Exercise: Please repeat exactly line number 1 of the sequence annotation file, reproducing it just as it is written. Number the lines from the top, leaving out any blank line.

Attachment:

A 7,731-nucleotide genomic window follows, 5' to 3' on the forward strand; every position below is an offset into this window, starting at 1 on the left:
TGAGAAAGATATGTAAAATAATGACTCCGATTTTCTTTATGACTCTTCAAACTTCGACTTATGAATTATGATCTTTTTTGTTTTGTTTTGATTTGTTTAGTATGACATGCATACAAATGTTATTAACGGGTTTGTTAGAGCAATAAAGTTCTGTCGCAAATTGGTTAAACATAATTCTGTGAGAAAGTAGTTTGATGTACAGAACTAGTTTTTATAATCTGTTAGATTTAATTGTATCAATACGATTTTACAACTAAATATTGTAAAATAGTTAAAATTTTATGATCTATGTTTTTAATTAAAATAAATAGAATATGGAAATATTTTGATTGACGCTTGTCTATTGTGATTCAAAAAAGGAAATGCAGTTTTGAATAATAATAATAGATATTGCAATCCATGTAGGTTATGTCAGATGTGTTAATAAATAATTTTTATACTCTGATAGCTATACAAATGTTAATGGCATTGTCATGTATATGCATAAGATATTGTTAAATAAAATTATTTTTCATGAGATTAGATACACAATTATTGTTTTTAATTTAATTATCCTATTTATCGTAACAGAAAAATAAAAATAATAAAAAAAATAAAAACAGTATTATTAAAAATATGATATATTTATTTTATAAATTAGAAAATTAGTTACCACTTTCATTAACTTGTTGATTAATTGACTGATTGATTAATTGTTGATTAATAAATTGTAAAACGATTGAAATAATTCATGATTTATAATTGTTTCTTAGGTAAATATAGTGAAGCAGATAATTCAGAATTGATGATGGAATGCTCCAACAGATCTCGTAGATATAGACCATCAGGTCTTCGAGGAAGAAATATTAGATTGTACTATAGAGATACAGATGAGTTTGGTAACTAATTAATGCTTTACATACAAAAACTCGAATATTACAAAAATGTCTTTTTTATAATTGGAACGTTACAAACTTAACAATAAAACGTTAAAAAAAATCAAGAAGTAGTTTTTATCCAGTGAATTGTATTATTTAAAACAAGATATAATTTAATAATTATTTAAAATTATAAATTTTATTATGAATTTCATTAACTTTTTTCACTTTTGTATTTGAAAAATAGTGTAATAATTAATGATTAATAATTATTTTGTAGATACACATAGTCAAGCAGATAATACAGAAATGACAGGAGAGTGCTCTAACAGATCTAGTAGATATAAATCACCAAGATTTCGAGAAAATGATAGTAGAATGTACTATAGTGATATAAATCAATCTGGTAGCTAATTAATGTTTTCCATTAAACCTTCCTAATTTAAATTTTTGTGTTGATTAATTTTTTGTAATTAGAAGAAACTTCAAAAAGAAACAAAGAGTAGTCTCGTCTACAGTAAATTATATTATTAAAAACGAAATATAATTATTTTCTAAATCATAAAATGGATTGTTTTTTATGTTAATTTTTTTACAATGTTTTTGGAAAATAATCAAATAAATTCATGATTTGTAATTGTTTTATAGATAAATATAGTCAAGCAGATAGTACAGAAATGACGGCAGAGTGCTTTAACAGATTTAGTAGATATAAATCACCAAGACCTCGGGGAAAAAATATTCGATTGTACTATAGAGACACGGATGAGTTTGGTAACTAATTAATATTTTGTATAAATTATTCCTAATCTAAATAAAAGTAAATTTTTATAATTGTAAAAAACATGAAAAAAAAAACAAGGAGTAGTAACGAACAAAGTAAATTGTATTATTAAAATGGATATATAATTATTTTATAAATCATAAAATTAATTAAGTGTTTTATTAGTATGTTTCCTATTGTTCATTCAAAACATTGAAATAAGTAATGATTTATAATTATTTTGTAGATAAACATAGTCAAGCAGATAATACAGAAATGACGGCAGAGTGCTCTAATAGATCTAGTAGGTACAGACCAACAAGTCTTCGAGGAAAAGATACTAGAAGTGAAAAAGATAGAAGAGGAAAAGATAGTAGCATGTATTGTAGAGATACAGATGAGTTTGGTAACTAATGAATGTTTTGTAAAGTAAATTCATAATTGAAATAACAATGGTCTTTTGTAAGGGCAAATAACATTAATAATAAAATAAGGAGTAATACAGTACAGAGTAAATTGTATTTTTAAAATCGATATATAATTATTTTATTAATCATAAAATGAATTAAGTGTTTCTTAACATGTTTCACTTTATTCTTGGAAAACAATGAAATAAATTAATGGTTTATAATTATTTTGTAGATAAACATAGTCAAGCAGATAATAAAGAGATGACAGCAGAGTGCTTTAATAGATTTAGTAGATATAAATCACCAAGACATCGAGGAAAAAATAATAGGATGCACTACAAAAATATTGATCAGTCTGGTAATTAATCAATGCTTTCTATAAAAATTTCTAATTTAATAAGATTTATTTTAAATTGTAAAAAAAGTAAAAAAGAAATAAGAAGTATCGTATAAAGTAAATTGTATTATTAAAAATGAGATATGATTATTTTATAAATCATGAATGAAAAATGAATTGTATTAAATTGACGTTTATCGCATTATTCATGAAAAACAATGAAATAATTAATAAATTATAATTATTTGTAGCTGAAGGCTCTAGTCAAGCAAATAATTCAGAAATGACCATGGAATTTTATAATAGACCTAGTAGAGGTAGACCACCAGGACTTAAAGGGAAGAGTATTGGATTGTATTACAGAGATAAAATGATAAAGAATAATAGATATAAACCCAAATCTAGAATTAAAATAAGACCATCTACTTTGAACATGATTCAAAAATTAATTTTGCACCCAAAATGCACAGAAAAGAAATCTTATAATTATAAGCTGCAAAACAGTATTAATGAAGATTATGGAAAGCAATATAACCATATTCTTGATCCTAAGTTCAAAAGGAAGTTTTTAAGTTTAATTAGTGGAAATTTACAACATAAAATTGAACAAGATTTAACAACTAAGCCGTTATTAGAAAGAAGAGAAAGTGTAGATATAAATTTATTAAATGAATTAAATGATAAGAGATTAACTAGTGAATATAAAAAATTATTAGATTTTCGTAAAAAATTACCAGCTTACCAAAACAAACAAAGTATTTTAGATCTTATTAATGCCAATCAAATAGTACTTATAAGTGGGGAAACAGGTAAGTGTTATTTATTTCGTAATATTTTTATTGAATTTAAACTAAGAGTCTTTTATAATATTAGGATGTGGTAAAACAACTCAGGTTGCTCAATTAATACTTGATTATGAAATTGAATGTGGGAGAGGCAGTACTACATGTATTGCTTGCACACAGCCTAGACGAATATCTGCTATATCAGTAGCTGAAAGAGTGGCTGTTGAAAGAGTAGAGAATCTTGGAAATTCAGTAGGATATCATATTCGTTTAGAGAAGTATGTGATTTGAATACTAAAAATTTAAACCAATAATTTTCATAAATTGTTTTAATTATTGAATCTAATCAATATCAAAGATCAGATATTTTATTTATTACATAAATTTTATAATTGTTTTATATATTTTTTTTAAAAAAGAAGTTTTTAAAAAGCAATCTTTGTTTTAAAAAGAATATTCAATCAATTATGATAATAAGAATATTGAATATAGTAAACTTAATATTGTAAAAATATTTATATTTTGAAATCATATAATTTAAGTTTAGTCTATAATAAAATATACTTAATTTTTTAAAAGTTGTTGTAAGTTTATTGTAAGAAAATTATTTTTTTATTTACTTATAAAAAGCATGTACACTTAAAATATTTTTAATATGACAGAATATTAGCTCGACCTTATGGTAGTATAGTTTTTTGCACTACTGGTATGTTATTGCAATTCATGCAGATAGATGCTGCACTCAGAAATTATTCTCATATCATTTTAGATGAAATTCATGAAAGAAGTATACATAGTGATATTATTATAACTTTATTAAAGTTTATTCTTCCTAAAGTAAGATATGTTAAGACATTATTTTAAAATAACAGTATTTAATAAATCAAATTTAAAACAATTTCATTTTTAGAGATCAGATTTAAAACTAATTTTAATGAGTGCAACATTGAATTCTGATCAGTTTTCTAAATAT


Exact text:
A 7,731-nucleotide genomic window follows, 5' to 3' on the forward strand; every position below is an offset into this window, starting at 1 on the left: